Job hunting? 5 things every applicant must know

Job hunting? 5 things every applicant must know

At Formula One company - Williams - they do things fast and they do things brilliantly. Who better to ask for five golden tips to help you race to success?


We know you haven’t always got time to read the tonnes of great career advice on plotr. So to help you out, we asked the F1 company and plotr sponsor – Williams – for its five pearls of job-getting-wisdom. Williams’ Organisational Development Manager Elissa Patrick took on the challenge – here's what she said...

The most important thing a candidate should know about a company before an interview is...

"There’s more than one – sorry! A candidate has to know the basics, by that I mean: the product or service that the company offers, who its key clients are, the size of the business (like how many employees it has) and where it’s based – and not just its headquarters, but which other countries or locations it has sites in too. This all helps to show that the candidate is interested in working for that particular organisation." 

The most important thing to remember on your application is...

"To make sure you answer the question that’s being asked – just like when you’re taking an exam. To help you structure your answers successfully use the S.T.A.R approach. So, if you’re asked to respond to a situational question, a good structure for the answer is S.T.A.R:

  • Situation: Describe the situation you were in
  • Task: Explain what it was you were asked to do
  • Action: How you did the task
  • Result: What happened after the task

"And remember to tailor your answers to the role you’re going for, explain how your skill set is relevant and valuable to the employer. The more experience you can show that’s relevant (even in a roundabout sort of way) the better your chances of winning the role."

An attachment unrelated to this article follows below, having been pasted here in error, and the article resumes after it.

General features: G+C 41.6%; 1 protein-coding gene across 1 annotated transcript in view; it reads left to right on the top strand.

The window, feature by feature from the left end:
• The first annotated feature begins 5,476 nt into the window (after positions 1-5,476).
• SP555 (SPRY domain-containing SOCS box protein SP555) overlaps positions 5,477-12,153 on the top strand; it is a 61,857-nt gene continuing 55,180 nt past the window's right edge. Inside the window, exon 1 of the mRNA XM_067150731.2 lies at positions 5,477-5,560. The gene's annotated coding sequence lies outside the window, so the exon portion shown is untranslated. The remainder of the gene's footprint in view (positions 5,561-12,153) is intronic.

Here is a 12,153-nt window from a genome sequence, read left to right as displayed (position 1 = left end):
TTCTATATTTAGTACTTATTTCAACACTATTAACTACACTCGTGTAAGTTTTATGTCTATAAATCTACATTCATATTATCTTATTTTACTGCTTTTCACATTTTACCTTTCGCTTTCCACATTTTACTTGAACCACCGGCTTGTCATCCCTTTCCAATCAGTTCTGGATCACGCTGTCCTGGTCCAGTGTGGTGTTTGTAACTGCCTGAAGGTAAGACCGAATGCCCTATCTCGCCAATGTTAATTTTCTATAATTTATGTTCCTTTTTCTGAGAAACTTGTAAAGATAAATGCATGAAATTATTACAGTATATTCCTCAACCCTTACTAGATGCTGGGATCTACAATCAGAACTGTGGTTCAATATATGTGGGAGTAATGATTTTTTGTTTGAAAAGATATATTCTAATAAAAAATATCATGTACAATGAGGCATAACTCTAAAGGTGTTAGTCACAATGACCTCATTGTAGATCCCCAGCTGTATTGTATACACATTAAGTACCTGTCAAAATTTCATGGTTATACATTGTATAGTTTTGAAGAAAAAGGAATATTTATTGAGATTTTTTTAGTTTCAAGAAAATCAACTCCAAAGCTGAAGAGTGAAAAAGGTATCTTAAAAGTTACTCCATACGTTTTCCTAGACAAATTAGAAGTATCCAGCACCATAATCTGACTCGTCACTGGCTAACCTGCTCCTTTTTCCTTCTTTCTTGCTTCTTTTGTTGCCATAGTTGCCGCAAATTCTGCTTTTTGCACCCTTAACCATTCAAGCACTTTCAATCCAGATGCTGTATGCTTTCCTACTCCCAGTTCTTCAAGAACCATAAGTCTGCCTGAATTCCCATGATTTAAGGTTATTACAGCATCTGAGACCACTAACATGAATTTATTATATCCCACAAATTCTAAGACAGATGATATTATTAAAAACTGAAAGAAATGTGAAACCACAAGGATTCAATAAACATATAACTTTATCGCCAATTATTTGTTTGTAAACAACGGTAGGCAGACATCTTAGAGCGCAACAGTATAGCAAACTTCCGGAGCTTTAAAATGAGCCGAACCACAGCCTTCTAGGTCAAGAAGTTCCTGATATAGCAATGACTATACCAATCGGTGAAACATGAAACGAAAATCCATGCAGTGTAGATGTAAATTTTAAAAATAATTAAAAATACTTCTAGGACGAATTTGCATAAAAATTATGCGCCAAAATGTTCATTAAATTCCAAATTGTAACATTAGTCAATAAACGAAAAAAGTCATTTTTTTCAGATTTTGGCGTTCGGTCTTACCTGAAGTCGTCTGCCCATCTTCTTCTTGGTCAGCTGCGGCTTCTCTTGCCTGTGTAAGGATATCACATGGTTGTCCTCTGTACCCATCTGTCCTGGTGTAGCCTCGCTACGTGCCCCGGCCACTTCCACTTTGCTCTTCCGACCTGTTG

The one important thing not to leave off your CV is...

"Skills! A CV is your chance to sell both your hard skills and your “soft skills” (by soft skills we mean good personality traits like being punctual, confident and a good team-worker). But playing down key achievements and skills is a common mistake we see all the time on candidates’ CVs. And candidates often forget to put down the skills and achievements made outside of work and education too – so try not to forget your extracurricular activities."

The most common fault people make in an interview is...

"Not dressing appropriately. You should always ask before the interview what the dress code is in the office. Ask if it’s formal business dress or smart casual and then dress accordingly – this helps to show how you can ‘fit in’. If in any doubt, always go for the slightly more formal option. And remember that your appearance extends beyond your clothes – wearing too much jewellery is a big no-no (especially on men) and dirty, chipped or too long fingernails can be a turn-off too!" 

One way to really make your CV stand out is...

"I would suggest saving ‘wacky’ or eye-catching CVs for creative roles only. Some people print their CVs on high quality, heavyweight paper and that shows a great effort. But regardless of the paper – good spelling, good grammar and your skills and achievements clearly defined is still what makes a winning CV."

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